Stymied in the Mexican court system, the Estate brought the Banamex litigation to the United States courts, first by filing suit in the Southern District of New York, and then by filing the Complaint in the District of Delaware. The only defendant named in the Complaint was Citigroup. Citing the North American Free Trade Agreement (“NAFTA”), Dec. 17, 1992, reprinted in 32 I.L.M. 296-456, 605-800 (1993), the Expedited Funds Availability Act (“the EFAA”), 12 U.S.C. §§ 4001-4010, and Mexican law, the Estate alleged that Citigroup possesses information regarding the Banamex accounts because it “is required ․ to oversee, control and supervise the activity of its subsidiary banks.” JA 46. A single count in the Complaint demanded an “accounting” that would permit Garza to “ascertain all transfers of funds into and out of the bank accounts formerly belonging to the decedent.” JA 47.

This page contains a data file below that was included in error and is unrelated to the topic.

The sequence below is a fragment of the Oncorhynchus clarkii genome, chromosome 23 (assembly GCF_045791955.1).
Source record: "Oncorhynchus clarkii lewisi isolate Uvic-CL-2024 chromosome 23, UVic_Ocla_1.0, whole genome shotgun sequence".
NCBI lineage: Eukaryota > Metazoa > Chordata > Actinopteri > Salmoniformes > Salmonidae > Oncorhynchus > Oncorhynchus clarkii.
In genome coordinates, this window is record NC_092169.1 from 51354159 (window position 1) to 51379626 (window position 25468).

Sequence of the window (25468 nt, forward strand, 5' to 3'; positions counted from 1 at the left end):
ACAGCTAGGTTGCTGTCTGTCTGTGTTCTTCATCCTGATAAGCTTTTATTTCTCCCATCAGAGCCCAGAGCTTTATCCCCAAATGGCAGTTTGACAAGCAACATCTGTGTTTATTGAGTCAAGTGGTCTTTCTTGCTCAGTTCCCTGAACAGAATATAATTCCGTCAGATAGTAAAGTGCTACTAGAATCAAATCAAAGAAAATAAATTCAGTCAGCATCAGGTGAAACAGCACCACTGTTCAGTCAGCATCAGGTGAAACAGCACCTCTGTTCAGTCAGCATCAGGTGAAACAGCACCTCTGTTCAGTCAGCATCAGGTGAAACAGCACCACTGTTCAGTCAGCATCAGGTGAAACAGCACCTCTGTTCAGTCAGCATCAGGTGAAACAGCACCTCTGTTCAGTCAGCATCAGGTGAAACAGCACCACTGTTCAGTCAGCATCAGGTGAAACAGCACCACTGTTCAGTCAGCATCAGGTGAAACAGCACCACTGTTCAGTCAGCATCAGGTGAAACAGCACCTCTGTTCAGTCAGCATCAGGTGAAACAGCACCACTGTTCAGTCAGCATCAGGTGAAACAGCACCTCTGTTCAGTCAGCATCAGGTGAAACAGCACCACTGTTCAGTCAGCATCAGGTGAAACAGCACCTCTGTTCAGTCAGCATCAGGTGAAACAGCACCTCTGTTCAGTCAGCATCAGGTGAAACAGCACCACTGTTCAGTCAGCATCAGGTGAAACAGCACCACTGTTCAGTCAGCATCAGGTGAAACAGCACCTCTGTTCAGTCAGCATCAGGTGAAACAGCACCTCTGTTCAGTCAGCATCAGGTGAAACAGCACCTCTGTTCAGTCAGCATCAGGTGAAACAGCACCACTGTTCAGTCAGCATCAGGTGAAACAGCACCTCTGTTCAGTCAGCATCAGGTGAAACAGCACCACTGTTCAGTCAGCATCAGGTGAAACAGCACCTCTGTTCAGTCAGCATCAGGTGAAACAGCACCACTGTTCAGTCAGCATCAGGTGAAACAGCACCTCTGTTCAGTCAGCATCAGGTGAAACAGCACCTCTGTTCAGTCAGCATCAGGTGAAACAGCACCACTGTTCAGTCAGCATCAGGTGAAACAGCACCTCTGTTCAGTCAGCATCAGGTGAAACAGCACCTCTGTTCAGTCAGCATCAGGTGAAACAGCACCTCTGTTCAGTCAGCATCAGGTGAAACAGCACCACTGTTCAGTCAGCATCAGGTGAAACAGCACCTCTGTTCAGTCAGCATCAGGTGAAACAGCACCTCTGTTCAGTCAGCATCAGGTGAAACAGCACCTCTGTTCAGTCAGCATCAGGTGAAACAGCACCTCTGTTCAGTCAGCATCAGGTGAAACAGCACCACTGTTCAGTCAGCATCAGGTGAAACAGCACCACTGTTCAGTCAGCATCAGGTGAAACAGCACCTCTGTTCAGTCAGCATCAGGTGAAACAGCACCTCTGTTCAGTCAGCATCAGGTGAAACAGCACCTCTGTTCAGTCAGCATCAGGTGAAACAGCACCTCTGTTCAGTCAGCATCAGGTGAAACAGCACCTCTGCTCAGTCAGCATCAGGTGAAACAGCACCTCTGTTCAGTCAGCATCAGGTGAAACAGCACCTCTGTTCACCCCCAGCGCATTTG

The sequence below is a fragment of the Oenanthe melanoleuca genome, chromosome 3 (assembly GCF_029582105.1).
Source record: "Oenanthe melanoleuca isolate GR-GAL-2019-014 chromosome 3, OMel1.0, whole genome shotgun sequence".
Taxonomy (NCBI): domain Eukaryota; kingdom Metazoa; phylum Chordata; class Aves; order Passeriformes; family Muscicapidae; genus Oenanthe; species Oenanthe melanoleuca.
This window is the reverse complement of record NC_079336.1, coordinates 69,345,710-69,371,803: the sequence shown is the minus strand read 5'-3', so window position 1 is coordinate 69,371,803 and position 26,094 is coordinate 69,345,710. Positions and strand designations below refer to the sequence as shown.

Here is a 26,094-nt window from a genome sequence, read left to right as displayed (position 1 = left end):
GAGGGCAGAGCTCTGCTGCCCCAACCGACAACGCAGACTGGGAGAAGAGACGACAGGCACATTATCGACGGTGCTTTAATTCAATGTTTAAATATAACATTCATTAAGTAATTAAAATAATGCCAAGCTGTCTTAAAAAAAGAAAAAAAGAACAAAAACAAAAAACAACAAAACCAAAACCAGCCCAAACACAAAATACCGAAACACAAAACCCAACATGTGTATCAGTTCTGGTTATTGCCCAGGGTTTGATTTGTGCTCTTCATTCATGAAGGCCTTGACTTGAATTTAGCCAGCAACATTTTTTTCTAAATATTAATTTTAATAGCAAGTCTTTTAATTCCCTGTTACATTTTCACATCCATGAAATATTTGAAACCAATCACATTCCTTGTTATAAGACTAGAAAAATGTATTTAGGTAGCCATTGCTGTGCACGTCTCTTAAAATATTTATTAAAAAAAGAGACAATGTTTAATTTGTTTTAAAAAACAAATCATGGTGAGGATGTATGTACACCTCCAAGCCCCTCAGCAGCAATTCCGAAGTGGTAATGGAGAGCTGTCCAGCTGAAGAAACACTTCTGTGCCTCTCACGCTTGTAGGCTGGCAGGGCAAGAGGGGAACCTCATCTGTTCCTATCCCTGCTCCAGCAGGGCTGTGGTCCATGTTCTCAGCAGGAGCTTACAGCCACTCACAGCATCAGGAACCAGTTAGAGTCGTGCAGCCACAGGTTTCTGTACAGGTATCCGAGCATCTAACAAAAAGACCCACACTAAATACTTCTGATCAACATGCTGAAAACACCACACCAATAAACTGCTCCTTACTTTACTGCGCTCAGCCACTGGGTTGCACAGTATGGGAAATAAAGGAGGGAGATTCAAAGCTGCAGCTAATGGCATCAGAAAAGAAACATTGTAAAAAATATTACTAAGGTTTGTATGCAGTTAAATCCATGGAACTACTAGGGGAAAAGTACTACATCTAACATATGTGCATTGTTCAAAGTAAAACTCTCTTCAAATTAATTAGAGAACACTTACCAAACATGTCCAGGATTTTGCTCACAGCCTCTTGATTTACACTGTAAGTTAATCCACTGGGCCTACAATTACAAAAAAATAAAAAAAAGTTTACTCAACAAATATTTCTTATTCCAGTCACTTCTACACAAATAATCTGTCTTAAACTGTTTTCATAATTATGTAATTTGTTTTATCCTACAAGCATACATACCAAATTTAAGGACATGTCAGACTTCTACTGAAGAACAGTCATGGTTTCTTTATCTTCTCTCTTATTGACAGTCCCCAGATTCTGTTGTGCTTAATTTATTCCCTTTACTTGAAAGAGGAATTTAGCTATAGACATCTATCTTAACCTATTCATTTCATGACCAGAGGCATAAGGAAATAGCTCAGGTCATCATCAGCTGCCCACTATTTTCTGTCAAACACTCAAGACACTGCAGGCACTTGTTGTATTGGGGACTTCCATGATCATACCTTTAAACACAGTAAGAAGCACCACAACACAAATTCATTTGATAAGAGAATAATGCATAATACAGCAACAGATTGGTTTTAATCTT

Citigroup answered the Complaint and then filed a motion for judgment on the pleadings under Fed. R. Civ. P. 12(c) or, in the alternative, for a stay of all federal litigation pending resolution of the proceedings in Mexico. In its Rule 12(c) motion and oral argument before the District Court, Citigroup argued under Delaware law that an accounting is strictly a remedy and, thus, cannot be pleaded as a stand-alone claim. In any event, Citigroup contended, the Estate failed to sufficiently plead the fiduciary relationship between Schneider Sauter and Citigroup necessary to support an accounting action. In response, the Estate urged the District Court that the Complaint stated a viable demand for an accounting and, alternatively, that leave to amend should be granted.